You are encouraged to work in teams and discuss the strategies and even numerical answers you are getting. You are strongly discouraged from looking at other students completed assignments before it is due. If you look at your classmates completed work, you are denying yourself the opportunity to construct the solution on you own and will prevent you from developing your skills.


By participating in classroom work regularly, you will gain skills you need to collaborate with others on problem solving. You will take quizzes in class in groups where everyone receives the same grade. This is designed to help you collaborate and communicate your ideas so that everyone in the group agrees. You will get multiple attempts on each question. Each incorrect answer will receive a grade deduction. Someone in each group will need access to a smartphone or laptop since part of the quiz will be on Moodle. If you have an unexcused absence on the day of work, you will not receive credit for that day's assignment. Quizzes will be in class and will often be unannounced.


By completing a research and estimation project, you will develop skills to evaluate new ideas to improve our energy system. In teams, you will choose a question related to energy and the environment and then use techniques from this class to create estimates. The learning goals are for you to explore relevant topics in energy resource use in a ways similar to professional work. There will be a separate document that explains the expectations for the project that I will hand out in a few weeks.

You will be creating personal carbon inventories and writing emissions reduction plans. We will discuss other possibilities in the class.

Class Texts and Tools

You will be writing documents that contain both written text and calculations. We will be using a tool called the Jupyter Notebook since it allows you to do this. You will be expected to purchase a one-semester subscription to CoCalc where we can use these notebooks as a class.

There is no required text to be purchased for this class. You will read from several texts and the readings will be supplied on Moodle.

The texts we will draw from are:

  • Sustainability without all the Hot Air, MacKay. You can download the text in PDF format at
  • Natural Capitalism, Lovins. Available for download in PDF format at
  • Randolph and Masters, Energy for Sustainability
  • Hinrichs and Kleinbach, Energy: Its Use and the Environment


  • Homework 30%
  • Classwork 30%
  • Exams 40%

Final Exam

The final exam schedule for SSU is here.

Class Norms and Agreements

Late Work

To reinforce habits of consistency and accountability, as a rule late work is not accepted in this class. However, students often have circumstances beyond their control that interfere with their studies. If you believe you have a compelling case for a late assignment, make an office hours appointment with me and I'll consider granting an extension.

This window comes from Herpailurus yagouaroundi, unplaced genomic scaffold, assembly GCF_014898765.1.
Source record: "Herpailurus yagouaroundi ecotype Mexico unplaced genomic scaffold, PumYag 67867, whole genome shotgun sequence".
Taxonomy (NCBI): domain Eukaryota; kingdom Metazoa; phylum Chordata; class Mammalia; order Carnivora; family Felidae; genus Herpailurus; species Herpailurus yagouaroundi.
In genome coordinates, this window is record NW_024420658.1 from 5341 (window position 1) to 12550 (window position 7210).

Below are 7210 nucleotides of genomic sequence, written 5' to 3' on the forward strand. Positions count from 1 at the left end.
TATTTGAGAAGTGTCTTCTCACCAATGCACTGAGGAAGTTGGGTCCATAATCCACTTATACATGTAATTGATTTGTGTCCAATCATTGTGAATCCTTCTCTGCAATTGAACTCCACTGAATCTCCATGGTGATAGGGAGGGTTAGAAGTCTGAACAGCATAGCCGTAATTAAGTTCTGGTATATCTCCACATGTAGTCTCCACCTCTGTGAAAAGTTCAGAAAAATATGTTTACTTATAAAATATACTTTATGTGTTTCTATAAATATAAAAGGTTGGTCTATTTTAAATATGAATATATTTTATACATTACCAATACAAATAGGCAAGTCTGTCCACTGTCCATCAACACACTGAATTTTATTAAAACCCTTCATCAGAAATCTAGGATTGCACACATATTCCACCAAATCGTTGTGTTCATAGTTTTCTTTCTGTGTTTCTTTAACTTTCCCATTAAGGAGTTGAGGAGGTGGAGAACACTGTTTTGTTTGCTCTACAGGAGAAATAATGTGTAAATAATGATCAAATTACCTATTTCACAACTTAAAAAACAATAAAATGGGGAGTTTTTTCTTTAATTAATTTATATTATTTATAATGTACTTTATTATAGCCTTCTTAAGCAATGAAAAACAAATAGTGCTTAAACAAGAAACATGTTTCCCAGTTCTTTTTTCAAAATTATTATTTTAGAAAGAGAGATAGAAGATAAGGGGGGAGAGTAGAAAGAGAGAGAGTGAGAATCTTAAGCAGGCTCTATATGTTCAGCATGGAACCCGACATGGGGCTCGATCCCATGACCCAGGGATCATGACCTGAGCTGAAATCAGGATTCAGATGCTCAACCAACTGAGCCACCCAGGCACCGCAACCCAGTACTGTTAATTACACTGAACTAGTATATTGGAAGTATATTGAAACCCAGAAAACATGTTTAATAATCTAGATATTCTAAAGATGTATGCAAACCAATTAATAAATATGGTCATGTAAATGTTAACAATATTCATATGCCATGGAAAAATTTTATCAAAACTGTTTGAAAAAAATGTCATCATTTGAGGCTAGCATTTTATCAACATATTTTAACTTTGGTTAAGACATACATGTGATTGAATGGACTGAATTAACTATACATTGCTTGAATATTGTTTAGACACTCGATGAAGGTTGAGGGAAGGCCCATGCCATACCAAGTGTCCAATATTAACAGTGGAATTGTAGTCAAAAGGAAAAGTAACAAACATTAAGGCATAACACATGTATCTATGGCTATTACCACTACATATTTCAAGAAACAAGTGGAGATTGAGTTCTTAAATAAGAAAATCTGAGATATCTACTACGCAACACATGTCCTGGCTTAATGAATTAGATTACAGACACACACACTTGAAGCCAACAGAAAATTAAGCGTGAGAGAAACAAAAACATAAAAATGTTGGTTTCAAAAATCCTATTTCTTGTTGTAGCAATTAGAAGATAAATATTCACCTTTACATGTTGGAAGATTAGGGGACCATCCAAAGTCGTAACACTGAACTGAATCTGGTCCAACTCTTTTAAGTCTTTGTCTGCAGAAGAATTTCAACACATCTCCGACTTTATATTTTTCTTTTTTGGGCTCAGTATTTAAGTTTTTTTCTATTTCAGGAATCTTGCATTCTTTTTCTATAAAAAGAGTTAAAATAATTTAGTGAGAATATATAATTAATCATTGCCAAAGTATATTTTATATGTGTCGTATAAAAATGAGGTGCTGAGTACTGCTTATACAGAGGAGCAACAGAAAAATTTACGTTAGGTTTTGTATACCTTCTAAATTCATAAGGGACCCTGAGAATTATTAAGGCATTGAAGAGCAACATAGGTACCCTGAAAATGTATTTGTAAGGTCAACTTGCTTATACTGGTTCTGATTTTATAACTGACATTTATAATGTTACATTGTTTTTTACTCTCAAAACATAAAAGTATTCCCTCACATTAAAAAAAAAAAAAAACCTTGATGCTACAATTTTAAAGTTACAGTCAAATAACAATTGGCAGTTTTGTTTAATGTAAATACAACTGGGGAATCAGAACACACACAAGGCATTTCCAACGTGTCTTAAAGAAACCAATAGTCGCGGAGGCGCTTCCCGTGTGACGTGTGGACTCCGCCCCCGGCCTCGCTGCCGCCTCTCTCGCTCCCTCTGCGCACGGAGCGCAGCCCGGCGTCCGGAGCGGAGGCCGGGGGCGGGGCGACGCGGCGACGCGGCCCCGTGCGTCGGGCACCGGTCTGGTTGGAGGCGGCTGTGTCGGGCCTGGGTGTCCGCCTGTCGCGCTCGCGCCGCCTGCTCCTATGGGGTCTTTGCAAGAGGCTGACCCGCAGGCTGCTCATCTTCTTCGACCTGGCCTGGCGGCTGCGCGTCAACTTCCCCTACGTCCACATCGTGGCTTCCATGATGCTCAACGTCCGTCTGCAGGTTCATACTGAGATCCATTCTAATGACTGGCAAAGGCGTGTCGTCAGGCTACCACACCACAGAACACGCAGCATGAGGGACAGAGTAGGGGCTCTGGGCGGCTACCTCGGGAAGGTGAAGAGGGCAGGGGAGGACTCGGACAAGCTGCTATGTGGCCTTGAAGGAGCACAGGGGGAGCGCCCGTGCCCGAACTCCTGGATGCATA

Excused Absences

If you miss class due to an unexcused absence, you will receive a zero on that day's classwork grade.

I grant excused absences when I receive a notification before the start of class with a brief and compelling reason for the absence. You do not need to reveal any personal information in your reason. You can find a link for our absence form here.

Respectful tone in classroom

Civility is required from all students during discussions and interactions. In general, I expect students to be supportive of each others learning goals.

Minimize electronic distractions

An important skill is self-regulation against distractions. Electronic devices are a potent source of distraction. However, we will not ban their use since they can be productive. We will frequently use Internet-connected electronic devices (phones, tablets) for learning purposes. However, using devices for social networks or other uses during class time is strongly discouraged.

Willingness to take risks and experiment

I frequently try new approaches to teaching and learning that you may find unusual. These are always with the intention of making this class as beneficial to you as possible.

University Policies

There are important University policies that you should be aware of, such as the add/drop policy; cheating and plagiarism policy, grade appeal procedures; accommodations for students with disabilities and the diversity vision statement. Go to this URL to find them.